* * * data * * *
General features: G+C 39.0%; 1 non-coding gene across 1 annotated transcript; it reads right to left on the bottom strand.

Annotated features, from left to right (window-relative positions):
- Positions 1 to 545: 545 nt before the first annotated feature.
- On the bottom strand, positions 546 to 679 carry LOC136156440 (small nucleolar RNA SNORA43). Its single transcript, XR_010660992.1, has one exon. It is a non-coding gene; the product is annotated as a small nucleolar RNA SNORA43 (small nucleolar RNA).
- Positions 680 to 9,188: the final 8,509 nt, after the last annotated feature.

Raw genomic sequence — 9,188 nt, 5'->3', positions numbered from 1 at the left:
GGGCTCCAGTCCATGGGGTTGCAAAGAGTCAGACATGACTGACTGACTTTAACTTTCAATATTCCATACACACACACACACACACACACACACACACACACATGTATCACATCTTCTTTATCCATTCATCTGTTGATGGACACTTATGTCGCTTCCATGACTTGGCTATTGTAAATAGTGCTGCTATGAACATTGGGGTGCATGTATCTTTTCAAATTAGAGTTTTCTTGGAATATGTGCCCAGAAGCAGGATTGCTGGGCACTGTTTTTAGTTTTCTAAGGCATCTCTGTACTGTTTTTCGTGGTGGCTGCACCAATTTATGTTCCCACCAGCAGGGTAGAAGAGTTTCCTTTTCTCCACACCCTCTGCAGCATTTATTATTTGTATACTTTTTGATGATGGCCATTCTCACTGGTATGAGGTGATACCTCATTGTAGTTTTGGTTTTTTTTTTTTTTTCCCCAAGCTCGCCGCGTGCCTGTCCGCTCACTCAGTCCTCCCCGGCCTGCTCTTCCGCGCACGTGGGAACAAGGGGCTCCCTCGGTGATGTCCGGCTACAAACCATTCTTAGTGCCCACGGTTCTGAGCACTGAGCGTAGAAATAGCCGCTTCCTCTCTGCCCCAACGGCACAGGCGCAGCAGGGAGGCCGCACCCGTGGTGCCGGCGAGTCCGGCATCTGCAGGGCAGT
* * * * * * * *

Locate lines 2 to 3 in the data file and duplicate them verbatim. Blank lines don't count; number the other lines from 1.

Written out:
Annotated features, from left to right (window-relative positions):
- Positions 1 to 545: 545 nt before the first annotated feature.